No. 2 : $4.99
No. 2 may have been the very first drawing program to come out for the iPhone/iPod Touch, if not, it was certainly one of the first, and in any event, it was the first one I got my hands on. Or should I say, my finger.
The concept of this program is that it is like using a basic No. 2 pencil, and therefore it does not have colors, line thicknesses, etc. It is really for professional artists as it doesn't have alot of features for the general user and the interface is a little cumbersome so you have to have motivation to master it. The highlight of this program is the precision with which one can draw. Because of the pencil icon, it is very easy to see exactly where you are drawing, and this is especially useful if you want to continue a line, or join one line with another without crossing. It is best for making precise, detailed line drawings.
Line Types (ie softness of edge, transparency): One hard-edged, opaque line.
Line Sizes: One very fine (pencil) line.
Drawing Method: Draw with finger, no tilt effects.
Cursor Offset: Yes. You draw by dragging an icon of a pencil, so you can see where the point will draw. I think it is the best implementation of an offset as it is always clear where the drawn line will begin and end..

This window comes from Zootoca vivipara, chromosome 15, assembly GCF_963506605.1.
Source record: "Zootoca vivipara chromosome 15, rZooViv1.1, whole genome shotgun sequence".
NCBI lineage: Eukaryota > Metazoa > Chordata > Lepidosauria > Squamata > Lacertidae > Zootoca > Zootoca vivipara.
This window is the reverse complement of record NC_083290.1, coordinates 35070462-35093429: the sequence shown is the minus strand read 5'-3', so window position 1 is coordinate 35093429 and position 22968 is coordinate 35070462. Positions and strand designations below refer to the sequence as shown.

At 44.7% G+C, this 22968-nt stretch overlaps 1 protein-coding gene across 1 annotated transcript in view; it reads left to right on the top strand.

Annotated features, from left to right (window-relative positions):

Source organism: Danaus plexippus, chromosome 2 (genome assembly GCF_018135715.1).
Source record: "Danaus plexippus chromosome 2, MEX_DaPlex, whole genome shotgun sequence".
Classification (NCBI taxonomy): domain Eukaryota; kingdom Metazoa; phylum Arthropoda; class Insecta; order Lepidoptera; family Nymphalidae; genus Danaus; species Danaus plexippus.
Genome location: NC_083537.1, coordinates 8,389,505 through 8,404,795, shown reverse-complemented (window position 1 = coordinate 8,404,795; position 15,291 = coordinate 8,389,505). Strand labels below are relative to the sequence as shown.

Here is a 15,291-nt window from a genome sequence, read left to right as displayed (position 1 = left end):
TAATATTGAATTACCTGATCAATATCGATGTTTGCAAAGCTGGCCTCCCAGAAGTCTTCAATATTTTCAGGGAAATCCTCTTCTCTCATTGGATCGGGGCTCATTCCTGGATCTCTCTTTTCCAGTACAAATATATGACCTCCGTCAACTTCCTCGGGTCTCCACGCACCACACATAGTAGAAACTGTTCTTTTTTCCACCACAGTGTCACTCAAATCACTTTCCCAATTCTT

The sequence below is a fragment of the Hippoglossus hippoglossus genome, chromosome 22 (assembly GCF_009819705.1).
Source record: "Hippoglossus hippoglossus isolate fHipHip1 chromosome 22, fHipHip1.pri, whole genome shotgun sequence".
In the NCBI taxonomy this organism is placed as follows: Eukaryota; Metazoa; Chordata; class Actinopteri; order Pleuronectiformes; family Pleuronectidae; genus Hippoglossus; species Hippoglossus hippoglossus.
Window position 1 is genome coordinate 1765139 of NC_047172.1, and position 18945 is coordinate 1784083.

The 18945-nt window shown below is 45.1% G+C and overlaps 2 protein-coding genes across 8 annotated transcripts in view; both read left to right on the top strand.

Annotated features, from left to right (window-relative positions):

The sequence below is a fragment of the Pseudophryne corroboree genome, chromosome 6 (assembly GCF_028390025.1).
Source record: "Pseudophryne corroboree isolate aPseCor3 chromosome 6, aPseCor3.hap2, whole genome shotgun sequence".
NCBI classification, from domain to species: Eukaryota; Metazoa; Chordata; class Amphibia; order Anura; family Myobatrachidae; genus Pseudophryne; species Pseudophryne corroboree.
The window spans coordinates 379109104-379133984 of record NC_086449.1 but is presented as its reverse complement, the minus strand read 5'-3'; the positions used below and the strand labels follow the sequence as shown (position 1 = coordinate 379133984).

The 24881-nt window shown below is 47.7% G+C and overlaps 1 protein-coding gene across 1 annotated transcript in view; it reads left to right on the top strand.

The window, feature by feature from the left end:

Drawing Colors: Black (no color).
Change Background Without Changing Drawing?:No - no options at all for changing background from white..
Shapes and Clip Art: None.
Paper Size & Adjustability: One paper size, 4 times the size of the screen. Use two fingers to move paper, or pinch to shrink whole page onto screen. Paper cannot be moved away from iPod Touch/iPhone edge or turned.
Zoom: Yes, pinch to resize.
Undo/Redo: One button toggles for one undo, and one redo.
Eraser: Yes. Tap pencil icon to flip it over and use eraser, tap again to flip back to pencil.
Clear Screen: No. You can delete your drawing, but then you need to start a new drawing.
Hide Menus/Full Screen: Single-tap.
Save Options: Can keep images organized in Books (folders) in program library, or save .jpg to photo library. If you just use as much of the page as initially visible on screen, jpgs are 4" X 6" at 80 dpi when saved to the Photo Library. If you zoom out or drag the page around and use the full available page, jpgs are 8" X 12" at 80 dpi.
Appropriate for: Those who are willing to struggle a little with the interface for the payoff of the most exacting control over placement of fine lines, for instance joining lines without overlapping. This will mostly be for artists who are not easily frustrated by technology.
Interface: It is very awkward to have to tap with another finger to put the pencil down to start drawing. You used to have to do the same thing to stop drawing, but the pencil now comes off the page automatically when you lift your finger, which has pros and cons, depending on what you are doing. The interface takes some getting used to but as you can see at all times exactly where your line will start, continue, and end, you are able to have greater control than in most of the other programs.
Here's the beginning of the Big Chart comparing all the art programs I've reviewed so far.